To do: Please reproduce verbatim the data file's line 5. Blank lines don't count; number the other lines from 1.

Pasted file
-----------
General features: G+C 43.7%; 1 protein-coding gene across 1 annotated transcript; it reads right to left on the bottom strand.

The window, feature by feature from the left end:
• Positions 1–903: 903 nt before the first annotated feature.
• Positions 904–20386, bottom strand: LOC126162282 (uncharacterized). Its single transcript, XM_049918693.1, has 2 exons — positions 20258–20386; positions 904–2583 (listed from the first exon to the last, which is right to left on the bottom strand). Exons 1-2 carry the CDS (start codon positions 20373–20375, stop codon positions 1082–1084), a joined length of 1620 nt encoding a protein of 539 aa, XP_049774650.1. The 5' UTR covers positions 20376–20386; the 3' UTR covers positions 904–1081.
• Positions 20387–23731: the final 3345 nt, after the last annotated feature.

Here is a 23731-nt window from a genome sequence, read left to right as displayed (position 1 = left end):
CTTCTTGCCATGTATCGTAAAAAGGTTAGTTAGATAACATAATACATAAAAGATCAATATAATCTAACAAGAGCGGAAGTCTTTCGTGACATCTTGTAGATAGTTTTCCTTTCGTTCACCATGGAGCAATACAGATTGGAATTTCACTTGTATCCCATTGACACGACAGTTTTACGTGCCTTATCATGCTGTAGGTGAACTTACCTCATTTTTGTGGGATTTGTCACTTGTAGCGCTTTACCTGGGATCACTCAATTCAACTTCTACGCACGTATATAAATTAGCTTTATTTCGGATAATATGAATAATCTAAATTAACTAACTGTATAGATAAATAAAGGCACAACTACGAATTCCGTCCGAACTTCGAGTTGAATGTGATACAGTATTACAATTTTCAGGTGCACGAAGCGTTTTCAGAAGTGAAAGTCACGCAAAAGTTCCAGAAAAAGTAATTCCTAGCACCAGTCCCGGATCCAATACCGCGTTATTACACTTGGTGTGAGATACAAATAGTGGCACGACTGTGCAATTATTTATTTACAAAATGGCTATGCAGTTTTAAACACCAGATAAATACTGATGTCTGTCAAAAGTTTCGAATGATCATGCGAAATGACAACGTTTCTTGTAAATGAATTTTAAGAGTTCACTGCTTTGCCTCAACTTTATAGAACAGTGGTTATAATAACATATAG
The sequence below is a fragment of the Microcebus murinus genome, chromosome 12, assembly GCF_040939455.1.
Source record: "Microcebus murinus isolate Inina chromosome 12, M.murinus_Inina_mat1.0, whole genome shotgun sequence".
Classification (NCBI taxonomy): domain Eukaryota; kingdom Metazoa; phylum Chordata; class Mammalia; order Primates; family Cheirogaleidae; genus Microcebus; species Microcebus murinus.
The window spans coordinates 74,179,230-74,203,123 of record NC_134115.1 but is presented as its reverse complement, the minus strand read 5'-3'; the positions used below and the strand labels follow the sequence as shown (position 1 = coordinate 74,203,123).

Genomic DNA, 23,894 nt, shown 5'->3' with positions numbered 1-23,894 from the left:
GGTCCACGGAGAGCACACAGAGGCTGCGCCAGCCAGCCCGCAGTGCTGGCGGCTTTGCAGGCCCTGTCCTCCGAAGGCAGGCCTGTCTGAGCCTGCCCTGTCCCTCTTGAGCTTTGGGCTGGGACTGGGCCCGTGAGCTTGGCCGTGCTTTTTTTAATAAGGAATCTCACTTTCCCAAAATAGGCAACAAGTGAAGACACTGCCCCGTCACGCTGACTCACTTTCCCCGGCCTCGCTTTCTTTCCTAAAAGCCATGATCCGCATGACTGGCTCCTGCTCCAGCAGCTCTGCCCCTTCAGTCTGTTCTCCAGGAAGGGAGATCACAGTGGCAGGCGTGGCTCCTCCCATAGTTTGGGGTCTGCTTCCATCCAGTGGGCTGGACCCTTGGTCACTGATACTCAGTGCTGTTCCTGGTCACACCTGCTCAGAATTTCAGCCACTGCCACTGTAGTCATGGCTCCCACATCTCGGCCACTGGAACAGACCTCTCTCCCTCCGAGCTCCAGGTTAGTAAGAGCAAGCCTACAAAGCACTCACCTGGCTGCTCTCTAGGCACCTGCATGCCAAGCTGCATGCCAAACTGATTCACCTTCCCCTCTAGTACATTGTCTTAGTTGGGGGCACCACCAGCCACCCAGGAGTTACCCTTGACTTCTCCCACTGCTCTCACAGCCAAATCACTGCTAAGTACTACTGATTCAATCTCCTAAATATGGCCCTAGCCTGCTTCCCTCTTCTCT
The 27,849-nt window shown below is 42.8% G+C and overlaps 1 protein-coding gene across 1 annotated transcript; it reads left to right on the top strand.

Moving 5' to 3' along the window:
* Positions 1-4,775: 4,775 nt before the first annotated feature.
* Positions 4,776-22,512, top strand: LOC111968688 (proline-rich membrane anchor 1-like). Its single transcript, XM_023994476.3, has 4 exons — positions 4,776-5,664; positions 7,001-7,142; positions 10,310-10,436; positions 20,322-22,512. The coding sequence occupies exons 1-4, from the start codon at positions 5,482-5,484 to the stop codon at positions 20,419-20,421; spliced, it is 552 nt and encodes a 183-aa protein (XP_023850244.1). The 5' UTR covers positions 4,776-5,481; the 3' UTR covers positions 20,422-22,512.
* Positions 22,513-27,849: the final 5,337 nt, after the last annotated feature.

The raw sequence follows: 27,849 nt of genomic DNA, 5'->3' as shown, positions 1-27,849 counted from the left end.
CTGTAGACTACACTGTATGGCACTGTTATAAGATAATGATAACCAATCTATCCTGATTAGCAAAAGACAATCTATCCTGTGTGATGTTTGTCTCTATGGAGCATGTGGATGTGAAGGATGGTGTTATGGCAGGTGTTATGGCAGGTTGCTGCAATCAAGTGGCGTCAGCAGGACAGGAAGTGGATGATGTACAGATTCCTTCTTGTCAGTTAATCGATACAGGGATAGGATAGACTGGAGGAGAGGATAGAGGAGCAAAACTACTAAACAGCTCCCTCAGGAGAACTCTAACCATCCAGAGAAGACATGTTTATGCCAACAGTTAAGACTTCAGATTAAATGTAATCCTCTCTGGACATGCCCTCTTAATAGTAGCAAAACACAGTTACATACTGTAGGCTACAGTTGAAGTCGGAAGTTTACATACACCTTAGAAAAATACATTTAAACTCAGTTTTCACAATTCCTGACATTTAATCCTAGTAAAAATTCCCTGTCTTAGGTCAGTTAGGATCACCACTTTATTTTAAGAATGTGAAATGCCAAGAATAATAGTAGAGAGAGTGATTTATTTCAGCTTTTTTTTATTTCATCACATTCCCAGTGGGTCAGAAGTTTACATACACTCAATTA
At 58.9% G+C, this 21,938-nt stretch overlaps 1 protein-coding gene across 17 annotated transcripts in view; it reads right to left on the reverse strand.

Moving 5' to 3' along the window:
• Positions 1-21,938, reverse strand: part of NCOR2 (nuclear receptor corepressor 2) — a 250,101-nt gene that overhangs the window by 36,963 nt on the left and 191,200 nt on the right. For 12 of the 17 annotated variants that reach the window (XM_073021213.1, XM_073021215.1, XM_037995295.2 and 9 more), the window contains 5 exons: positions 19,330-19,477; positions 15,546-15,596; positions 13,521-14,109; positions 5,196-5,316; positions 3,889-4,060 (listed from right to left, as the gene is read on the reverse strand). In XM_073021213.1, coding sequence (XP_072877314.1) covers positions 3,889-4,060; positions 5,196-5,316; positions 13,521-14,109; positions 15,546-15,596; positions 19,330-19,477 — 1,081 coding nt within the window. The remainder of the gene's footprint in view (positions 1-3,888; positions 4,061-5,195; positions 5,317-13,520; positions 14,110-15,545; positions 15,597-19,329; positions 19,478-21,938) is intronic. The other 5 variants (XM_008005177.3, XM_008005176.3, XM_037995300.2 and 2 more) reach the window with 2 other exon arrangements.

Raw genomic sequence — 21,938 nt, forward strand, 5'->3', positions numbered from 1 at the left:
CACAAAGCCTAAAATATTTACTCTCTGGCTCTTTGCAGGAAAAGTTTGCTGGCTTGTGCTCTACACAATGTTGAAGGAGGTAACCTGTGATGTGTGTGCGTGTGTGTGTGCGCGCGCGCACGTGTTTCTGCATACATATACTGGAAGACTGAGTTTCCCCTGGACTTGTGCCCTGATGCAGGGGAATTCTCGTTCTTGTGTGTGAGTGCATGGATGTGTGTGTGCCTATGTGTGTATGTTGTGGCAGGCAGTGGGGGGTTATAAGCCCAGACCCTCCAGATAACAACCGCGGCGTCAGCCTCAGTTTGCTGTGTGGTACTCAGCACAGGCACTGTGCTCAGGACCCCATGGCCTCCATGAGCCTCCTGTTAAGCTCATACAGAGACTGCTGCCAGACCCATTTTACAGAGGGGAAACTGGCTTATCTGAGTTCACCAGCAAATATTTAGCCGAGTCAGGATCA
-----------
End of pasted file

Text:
• Positions 20387–23731: the final 3345 nt, after the last annotated feature.